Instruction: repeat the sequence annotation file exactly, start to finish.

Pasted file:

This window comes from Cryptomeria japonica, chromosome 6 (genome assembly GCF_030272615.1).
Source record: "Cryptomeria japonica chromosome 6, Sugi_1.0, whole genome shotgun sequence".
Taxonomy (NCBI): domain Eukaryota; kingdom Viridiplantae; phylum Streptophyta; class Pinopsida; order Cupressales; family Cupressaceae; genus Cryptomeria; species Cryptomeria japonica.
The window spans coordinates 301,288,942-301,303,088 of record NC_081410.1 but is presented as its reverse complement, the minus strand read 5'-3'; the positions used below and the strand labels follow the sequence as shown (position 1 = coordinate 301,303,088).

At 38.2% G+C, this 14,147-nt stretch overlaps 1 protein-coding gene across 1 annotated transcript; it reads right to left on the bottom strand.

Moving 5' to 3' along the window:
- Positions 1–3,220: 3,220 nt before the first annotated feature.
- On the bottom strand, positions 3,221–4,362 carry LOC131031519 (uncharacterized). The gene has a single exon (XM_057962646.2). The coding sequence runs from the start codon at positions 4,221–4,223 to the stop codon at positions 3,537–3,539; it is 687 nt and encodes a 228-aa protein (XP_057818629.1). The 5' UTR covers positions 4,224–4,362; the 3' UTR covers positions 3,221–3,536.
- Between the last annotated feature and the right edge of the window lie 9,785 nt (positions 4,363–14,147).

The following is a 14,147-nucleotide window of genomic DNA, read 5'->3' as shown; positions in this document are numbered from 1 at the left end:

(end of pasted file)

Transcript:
This window comes from Cryptomeria japonica, chromosome 6 (genome assembly GCF_030272615.1).
Source record: "Cryptomeria japonica chromosome 6, Sugi_1.0, whole genome shotgun sequence".
Taxonomy (NCBI): domain Eukaryota; kingdom Viridiplantae; phylum Streptophyta; class Pinopsida; order Cupressales; family Cupressaceae; genus Cryptomeria; species Cryptomeria japonica.
The window spans coordinates 301,288,942-301,303,088 of record NC_081410.1 but is presented as its reverse complement, the minus strand read 5'-3'; the positions used below and the strand labels follow the sequence as shown (position 1 = coordinate 301,303,088).

At 38.2% G+C, this 14,147-nt stretch overlaps 1 protein-coding gene across 1 annotated transcript; it reads right to left on the bottom strand.

Moving 5' to 3' along the window:
- Positions 1–3,220: 3,220 nt before the first annotated feature.
- On the bottom strand, positions 3,221–4,362 carry LOC131031519 (uncharacterized). The gene has a single exon (XM_057962646.2). The coding sequence runs from the start codon at positions 4,221–4,223 to the stop codon at positions 3,537–3,539; it is 687 nt and encodes a 228-aa protein (XP_057818629.1). The 5' UTR covers positions 4,224–4,362; the 3' UTR covers positions 3,221–3,536.
- Between the last annotated feature and the right edge of the window lie 9,785 nt (positions 4,363–14,147).

The following is a 14,147-nucleotide window of genomic DNA, read 5'->3' as shown; positions in this document are numbered from 1 at the left end: